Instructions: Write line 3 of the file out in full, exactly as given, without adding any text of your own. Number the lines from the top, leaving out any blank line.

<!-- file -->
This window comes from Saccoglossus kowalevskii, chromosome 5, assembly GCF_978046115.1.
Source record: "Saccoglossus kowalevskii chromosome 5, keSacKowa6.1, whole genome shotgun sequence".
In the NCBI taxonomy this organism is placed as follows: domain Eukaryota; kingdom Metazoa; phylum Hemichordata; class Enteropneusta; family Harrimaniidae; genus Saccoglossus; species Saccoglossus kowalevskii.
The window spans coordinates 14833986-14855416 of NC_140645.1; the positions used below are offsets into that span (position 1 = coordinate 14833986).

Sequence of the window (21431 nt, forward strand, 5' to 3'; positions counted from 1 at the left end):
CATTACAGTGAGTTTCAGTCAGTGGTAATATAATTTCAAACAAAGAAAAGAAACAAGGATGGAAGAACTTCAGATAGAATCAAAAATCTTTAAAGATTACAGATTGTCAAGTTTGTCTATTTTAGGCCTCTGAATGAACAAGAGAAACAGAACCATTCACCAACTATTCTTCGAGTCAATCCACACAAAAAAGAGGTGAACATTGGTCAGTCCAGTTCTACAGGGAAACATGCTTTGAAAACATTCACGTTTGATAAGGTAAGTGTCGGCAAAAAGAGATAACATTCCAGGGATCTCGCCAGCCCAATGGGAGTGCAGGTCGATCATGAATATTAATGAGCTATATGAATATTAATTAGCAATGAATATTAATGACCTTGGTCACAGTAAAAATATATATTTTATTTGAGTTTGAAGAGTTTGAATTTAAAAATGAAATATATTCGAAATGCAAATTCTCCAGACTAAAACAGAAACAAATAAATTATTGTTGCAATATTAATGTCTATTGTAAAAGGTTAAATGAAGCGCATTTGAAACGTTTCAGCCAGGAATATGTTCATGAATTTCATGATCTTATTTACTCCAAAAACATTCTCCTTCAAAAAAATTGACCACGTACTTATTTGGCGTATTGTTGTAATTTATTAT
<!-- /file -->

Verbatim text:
In the NCBI taxonomy this organism is placed as follows: domain Eukaryota; kingdom Metazoa; phylum Hemichordata; class Enteropneusta; family Harrimaniidae; genus Saccoglossus; species Saccoglossus kowalevskii.